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SARS coronavirus X4 like protein domain In molecular biology, SARS coronavirus X4 like protein domain is commonly shortened to SARS-X4. This protein domain is only found in viruses. It causes SARS Severe acute respiratory syndrome in humans which causes high rates of mortality. It is produced by a type of virus named the coronavirus (SARS-CoV). X4 is the protein domain which is a unique type I transmembrane protein.
SARS coronavirus main proteinase SARS coronavirus main proteinase (, "3cLpro", "3C-like protease", "coronavirus 3C-like protease", "Mpro", "SARS 3C-like protease", "SARS coronavirus 3CL protease", "SARS coronavirus main peptidase", "SARS coronavirus main protease", "SARS-CoV 3CLpro enzyme", "SARS-CoV main protease", "SARS-CoV Mpro", "severe acute respiratory syndrome coronavirus main protease") is an enzyme. This enzyme catalyses the following chemical reaction
Rhinolophus Bat coronavirus HKU2 RH-BAT-Cov-HKU2 shares a common evolutionary origin in the spike protein of Bat-SARS CoV. This spike protein shares similar deletions with group 2 coronaviruses in the C-terminus.
Biopython Biopython is able to read and write most common file formats for each of its functional areas, and its license is permissive and compatible with most other software licenses, which allow Biopython to be used in a variety of software projects.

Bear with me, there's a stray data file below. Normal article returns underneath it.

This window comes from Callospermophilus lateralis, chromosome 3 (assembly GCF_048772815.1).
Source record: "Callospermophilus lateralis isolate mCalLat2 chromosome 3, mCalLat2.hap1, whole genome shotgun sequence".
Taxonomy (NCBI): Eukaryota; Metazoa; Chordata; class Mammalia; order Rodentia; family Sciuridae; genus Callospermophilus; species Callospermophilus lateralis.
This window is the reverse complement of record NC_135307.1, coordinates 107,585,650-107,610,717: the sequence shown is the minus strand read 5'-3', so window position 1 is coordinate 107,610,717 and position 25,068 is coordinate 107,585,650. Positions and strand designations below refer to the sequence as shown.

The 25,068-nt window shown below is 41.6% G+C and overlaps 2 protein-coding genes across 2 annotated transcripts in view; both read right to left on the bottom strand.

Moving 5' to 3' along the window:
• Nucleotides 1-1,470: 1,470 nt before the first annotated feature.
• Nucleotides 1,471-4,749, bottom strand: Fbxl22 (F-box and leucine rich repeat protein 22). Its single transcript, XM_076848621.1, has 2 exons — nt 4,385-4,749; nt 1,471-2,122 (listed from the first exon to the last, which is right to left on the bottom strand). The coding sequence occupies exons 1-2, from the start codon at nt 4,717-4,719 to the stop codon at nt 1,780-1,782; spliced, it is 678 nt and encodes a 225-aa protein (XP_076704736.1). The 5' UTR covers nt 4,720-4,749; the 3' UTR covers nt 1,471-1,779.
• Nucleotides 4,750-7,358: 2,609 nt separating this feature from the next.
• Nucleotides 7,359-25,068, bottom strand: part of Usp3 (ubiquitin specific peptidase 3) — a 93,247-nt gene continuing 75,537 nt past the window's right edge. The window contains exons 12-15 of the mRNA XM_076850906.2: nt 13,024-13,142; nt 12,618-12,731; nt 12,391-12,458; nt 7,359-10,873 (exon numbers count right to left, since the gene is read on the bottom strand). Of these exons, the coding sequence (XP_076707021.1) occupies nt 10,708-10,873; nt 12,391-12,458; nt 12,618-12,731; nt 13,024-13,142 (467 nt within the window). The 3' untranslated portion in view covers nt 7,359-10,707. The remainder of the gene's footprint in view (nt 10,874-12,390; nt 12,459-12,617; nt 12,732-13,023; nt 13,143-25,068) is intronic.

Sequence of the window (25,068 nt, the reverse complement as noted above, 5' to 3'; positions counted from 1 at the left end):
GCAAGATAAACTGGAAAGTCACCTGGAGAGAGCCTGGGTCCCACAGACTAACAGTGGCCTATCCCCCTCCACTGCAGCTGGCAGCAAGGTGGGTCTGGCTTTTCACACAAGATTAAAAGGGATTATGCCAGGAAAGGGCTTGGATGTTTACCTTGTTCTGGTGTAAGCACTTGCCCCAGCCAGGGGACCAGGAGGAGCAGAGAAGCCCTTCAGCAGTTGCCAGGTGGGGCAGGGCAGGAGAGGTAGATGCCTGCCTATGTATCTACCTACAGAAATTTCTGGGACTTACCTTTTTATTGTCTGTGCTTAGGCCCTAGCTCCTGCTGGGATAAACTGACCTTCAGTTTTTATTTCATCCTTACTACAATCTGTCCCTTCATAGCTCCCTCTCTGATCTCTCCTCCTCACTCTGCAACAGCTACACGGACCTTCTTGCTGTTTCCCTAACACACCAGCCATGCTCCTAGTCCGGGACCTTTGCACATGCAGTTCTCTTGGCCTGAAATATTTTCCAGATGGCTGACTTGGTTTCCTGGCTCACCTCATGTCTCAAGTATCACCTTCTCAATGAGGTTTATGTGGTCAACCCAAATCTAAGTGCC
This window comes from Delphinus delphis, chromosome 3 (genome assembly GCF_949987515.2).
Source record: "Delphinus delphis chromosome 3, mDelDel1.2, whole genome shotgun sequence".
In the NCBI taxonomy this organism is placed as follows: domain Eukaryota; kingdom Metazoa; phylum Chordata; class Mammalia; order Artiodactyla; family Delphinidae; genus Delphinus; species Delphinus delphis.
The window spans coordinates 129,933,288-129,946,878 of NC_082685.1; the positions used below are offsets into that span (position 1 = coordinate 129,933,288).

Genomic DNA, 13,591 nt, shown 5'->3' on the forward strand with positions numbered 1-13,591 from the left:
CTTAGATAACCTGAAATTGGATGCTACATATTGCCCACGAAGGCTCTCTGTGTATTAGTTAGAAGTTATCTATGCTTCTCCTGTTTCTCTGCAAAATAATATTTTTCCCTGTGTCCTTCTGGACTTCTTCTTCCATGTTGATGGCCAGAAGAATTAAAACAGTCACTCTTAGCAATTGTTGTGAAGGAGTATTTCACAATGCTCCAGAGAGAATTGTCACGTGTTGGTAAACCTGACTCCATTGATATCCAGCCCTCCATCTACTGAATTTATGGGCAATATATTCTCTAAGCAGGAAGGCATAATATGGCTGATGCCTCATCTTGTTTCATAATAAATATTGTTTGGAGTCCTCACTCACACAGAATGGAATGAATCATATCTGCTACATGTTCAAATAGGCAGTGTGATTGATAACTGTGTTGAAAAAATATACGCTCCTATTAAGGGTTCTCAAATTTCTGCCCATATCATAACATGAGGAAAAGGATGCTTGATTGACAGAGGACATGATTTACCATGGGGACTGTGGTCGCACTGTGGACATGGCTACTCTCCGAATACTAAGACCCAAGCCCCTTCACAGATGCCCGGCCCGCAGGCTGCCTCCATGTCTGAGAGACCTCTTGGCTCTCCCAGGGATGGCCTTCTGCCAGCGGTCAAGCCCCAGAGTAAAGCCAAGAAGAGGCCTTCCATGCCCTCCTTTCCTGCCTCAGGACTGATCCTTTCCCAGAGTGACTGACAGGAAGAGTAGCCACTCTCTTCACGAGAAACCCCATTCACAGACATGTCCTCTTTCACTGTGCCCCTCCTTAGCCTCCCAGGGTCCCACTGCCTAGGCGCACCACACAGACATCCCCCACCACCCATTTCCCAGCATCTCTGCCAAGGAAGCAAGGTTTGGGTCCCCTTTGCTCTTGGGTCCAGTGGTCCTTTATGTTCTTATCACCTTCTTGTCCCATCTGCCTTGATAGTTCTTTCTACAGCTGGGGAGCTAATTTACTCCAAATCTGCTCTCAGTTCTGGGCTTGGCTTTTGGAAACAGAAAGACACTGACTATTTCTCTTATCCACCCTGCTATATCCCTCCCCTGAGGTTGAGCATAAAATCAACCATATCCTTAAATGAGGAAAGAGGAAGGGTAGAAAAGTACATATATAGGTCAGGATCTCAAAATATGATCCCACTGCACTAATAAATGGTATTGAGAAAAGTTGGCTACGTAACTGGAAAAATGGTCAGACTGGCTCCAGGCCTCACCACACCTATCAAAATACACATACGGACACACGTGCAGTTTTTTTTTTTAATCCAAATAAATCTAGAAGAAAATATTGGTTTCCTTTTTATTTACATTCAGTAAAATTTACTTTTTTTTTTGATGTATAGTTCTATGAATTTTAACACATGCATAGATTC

Biopython A core concept in Biopython is the biological sequence, and this is represented by the codice_1 class. A Biopython codice_1 object is similar to a Python string in many respects: it supports the Python slice notation, can be concatenated with other sequences and is immutable. In addition, it includes sequence-specific methods and specifies the particular biological alphabet used.
Biopython As of version 1.62, Biopython supports running on Python 3 as well as Python 2.
SARS coronavirus The incubation period for SARS-CoV is from 2–10 days, sometimes lasting up to 13 days, with a mean of 5 days. Thus, symptoms usually develop between 2–10 days following infection by the virus. As part of the immune response, IgM antibody to the SARS-CoV is produced. This peaks during the acute or early convalescent phase (week 3) and declines by week 12. IgG antibody is produced later and peaks at week 12.